Word has it that the Leningrad Philharmonic Orchestra of the U.S.S.R. — to
use its full title this once — is some kind of stupendous performing
organization. Word, this once, is right. Its history is splendid enough. Descended from the orchestra of the St.
Petersburg court, the ensemble was anointed the Leningrad State Orchestra in
1917 and amalgamated into the first Soviet concert society in 1921. During
World War II, under the legendary Eugene Mravinsky (who led the orchestra for
50 years, from 1938-1988) the orchestra never missed a concert. Mention any
notable Russian composer past or present, and you’ll find his destiny
inextricably linked to the Leningrad Philharmonic. It now performs under Yuri Temirkhanov, who conducts two of the orchestra’s
four concerts here (including one tonight), and its associate conductor,
Mariss Jansons, who leads the other two (including tomorrow’s). Temirkhhanov,
who led Wednesday’s opening concert here, is a known quantity in this
country, both as a gifted conductor and as something of a podium show-off. He
has appeared at the Hollywood Bowl, and is due back here for two weeks with
the Los Angeles Philharmonic next month. He was high in the running for music
director with the Philadelphia Orchestra, although his present post, as head
of the best orchestra in Eastern Europe — arguably on the entire continent
— is nothing to take lightly. What makes this orchestra so spectacular? Its noble tradition under Mravinsky
was a good starting point, and Temirkhanov has obviously maintained that
level. He has, for example, preserved that tremendous, clean cutting tone in
the brass, which play without the vibrato that, to some extent, afflicts the
tonal purity of some American orchestras. The sound of the massed Leningrad
brass section jabbing its way through the murky texture at the start of
Tchaikovsky’s “Manfred” Symphony is something one doesn’t easily
forget. The entire orchestra, larger in number (112) than most European groups, plays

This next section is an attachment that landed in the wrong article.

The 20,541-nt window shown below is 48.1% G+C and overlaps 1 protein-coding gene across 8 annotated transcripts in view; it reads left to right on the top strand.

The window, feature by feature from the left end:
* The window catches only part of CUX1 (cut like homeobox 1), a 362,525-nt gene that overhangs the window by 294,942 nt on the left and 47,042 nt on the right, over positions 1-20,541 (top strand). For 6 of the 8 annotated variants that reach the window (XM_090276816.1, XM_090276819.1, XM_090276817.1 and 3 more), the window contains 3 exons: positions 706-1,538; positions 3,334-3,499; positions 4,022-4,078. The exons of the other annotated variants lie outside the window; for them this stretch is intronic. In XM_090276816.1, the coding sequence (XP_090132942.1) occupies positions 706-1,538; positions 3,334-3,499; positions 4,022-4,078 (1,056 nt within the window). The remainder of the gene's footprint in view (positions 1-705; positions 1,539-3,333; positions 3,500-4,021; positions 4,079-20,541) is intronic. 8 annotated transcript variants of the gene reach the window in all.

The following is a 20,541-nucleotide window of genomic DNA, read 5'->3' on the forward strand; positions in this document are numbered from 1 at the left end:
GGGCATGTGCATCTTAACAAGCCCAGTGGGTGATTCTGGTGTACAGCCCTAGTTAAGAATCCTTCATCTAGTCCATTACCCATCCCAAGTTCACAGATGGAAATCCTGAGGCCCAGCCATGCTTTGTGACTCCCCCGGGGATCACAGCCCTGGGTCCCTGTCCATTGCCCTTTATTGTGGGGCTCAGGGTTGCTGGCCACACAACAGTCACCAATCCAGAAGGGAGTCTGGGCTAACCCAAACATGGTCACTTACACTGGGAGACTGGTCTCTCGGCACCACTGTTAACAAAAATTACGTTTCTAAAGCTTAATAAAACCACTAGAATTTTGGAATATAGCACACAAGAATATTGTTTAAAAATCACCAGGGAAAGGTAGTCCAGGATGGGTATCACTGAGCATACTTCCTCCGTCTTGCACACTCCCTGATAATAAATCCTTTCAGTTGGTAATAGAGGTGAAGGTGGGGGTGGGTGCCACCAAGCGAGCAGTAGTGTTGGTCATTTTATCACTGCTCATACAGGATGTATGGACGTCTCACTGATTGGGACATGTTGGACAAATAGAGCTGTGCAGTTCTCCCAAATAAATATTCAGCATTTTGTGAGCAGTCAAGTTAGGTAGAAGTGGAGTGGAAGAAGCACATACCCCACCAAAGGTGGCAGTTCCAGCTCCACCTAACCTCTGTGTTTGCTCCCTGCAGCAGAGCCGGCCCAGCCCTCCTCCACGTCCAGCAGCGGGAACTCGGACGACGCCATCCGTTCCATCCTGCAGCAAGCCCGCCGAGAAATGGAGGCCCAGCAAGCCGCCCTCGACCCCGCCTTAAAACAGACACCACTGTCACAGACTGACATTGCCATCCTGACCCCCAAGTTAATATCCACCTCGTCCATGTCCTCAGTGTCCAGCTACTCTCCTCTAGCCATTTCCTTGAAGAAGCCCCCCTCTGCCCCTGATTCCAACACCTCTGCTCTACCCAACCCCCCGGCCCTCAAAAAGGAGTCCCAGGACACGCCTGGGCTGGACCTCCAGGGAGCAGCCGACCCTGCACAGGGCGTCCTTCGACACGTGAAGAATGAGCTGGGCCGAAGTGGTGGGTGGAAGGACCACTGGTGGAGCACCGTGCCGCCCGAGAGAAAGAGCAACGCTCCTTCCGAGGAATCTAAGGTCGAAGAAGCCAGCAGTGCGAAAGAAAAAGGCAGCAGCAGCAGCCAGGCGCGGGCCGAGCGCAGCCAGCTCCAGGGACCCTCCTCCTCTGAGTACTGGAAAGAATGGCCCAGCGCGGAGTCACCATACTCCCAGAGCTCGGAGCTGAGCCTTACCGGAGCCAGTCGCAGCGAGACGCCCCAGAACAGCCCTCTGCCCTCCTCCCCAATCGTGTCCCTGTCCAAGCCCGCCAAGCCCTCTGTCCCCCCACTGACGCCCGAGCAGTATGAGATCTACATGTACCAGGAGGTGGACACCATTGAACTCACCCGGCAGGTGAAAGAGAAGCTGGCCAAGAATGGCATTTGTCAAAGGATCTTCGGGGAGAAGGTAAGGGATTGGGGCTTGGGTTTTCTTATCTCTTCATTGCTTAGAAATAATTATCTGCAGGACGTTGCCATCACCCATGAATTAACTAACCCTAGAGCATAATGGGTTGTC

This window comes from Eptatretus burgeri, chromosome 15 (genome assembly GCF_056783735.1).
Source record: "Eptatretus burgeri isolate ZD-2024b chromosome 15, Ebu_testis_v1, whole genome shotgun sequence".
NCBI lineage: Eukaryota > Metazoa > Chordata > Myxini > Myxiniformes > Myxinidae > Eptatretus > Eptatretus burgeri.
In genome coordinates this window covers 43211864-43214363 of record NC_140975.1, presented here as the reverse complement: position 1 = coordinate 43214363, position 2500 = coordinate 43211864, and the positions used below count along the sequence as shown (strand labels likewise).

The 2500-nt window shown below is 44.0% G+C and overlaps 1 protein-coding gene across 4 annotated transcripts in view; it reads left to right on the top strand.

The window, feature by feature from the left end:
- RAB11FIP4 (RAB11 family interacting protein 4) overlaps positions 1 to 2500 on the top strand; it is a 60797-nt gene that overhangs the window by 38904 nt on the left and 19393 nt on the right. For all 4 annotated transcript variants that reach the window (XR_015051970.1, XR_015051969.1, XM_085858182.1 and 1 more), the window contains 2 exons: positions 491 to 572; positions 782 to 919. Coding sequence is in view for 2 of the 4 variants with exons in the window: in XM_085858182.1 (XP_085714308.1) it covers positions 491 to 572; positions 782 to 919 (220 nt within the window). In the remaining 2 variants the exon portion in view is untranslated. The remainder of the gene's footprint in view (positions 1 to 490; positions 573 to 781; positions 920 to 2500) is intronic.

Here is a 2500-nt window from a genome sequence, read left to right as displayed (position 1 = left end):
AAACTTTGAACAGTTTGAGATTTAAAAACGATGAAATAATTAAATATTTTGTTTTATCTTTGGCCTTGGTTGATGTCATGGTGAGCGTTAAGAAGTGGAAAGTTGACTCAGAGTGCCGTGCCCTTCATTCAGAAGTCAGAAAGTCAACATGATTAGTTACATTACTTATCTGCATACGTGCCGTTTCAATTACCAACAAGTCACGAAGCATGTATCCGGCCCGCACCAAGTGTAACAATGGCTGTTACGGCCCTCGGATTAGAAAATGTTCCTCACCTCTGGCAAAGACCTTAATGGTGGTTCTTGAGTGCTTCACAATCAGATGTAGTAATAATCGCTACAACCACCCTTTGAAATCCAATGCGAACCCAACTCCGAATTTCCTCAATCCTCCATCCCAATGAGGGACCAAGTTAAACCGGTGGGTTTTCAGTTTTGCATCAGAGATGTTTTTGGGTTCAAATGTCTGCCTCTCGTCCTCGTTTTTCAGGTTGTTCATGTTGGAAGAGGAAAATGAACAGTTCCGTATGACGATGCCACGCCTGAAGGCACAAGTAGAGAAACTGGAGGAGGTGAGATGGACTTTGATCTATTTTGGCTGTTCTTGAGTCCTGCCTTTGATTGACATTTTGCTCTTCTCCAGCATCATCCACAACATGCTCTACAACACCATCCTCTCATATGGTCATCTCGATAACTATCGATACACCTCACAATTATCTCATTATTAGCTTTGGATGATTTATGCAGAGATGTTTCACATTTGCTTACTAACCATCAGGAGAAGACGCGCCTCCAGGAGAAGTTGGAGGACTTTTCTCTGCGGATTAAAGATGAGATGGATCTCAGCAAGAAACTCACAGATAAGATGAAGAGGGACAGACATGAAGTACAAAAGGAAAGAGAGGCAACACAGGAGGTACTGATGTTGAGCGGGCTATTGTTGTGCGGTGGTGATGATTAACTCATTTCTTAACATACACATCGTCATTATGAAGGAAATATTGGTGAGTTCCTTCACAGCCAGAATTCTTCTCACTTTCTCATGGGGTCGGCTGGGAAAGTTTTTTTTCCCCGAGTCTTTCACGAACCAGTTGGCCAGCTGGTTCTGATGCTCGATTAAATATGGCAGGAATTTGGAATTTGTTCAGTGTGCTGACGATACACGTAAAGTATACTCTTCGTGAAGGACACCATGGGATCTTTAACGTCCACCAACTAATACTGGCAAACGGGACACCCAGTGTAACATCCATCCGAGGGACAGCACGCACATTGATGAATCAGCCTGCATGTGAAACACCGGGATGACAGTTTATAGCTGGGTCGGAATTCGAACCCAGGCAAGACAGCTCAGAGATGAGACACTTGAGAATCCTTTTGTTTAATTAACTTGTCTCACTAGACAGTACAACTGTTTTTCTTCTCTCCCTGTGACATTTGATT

with a cleanness, a forthrightness, that is different from the mellowness of,
say, the Vienna Philharmonic and not quite as dry as the Berlin. You get the
feeling, rare at the Music Center, that even when the full orchestra is
roistering through something loud and furious, that there is a welcome amount
of air space around their tone. This opening concert under Temirkhanov was superior stuff all the way, from
the opening romp through Prokofiev’s delicious “Lieutenant Kije,” through
the clattering amorphousness of that composer’s Third Piano Concerto, with
Dmitri Alexeev fully up to its virtuosic demands, to the hour-long
“Manfred,” a work that suggests that the words “neglect” and
“undeserved” don’t always go together. Even so, Tchaikovsky’s meanderings came across capitally, with marvelous
lightness in the Mendelssohnian second movement, and some elegant wind
playing all the way through. For the encore Temirkhanov and the orchestra
clowned their way through Schubert’s harmless little F-minor “Moment
Musical,” an unworthy gesture after this most imposing concert. THE FACTS:
What: The Leningrad Philharmonic, presented by the Los Angeles Philharmonic When: 8 p.m., Friday and Saturday Where: Dorothy Chandler Pavilion, Music Center, 135 N. Grand Ave.
Behind the Scenes: Conductors: Yuri Temirkhanov (Friday) and Mariss Jansons (Saturday)
Tickets: $10-$45; reservations (213) 480-3232; information: (213) 972-7211